The Peter G. Peterson foundation claims to be bipartisan, yet their former CEO is out pimping a book, a new advocacy group and a position. Peter G. Peterson served as Secretary of Commerceunder Richard Nixon. He claims to be very, very, very concerned about our deficit, yet not one word is uttered in this report about Wall Street's contribution to the deficit, the collapse of our economy, or any responsibility on the part of the financial industry to help reduce the deficit they helped create.
Ryan Grim at the Huffington Post has updated that information with some more current relevant facts and data:
According to a review of tax documents from 2007 through 2011, Peterson has personally contributed at least $458 million to the Peter G. Peterson Foundation to cast Social Security, Medicare, Medicaid and government spending as in a state of crisis, in desperate need of dramatic cuts. Peterson's millions have done next to nothing to change public opinion: In survey after survey, Americans reject the idea of cutting Social Security and Medicare. A recent national tour organized by AmericaSpeaks and largely funded by the Peter G. Peterson Foundation was met by audiences who rebuffed his proposals.
But Peterson has been able to drive a major shift in elite consensus about government spending, with talk of "grand bargains" that would slash entitlements, cut corporate tax rates and end personal tax breaks, such as the mortgage deduction, that benefit the middle class.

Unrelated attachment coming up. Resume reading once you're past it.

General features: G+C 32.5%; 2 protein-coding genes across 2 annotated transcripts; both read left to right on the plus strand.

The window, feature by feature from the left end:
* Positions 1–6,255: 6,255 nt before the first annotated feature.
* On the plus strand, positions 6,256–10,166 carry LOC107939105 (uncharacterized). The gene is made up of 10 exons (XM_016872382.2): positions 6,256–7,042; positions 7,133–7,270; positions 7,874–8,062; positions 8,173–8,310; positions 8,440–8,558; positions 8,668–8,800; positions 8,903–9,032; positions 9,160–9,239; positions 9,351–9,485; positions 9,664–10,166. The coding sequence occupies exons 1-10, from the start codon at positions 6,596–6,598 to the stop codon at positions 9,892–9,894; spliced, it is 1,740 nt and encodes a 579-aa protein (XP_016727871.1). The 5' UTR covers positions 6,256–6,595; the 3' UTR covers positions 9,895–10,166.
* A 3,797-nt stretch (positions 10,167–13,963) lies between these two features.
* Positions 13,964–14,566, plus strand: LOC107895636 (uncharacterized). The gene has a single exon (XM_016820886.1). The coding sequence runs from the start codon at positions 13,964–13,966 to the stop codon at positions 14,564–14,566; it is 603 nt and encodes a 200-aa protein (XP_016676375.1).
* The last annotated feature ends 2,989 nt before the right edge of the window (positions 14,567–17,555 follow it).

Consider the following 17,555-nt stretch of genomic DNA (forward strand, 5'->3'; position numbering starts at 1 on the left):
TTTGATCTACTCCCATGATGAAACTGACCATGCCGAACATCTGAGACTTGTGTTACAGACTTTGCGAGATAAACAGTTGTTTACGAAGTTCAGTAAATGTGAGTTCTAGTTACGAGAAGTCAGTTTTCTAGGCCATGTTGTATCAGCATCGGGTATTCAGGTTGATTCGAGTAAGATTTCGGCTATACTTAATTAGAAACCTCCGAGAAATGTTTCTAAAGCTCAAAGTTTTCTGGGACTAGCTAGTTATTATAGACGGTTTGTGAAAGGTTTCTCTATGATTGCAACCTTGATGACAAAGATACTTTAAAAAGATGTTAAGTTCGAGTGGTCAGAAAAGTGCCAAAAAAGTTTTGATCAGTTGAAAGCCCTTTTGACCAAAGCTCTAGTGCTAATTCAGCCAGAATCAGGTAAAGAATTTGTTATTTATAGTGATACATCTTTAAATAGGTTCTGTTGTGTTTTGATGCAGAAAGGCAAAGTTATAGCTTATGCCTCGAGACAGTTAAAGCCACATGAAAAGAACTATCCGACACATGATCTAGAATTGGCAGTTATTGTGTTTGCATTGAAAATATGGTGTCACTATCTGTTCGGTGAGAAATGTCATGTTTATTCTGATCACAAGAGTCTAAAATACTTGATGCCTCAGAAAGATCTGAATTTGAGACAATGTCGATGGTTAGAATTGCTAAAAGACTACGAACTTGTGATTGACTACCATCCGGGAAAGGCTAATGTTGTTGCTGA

Peterson's deficit hawkery drives the narrative away from fairness right into the arms of willing Republicans. So this week, he held a "summit" of Washington elites to pearl-clutch over the deficit and debt in order to bolster their case. We can thank Bill Clinton for contributing to that narrative, too, since he was one of the featured speakers. The entire interview is at the end of this post.
Thanks to Peter Peterson, we have a country full of people who actually believe the national debt is the single biggest issue this country faces, and because he's put a "bipartisan" face on the dialogue, he gives the appearance that Democrats and Republicans alike should abandon Social Security and Medicare because they are, in his opinion, the primary drivers of the deficit. Worse yet, he's pimping those ideas to kids in order to drive a wedge between generations in the hope of succeeding at eroding these fundamental safety nets.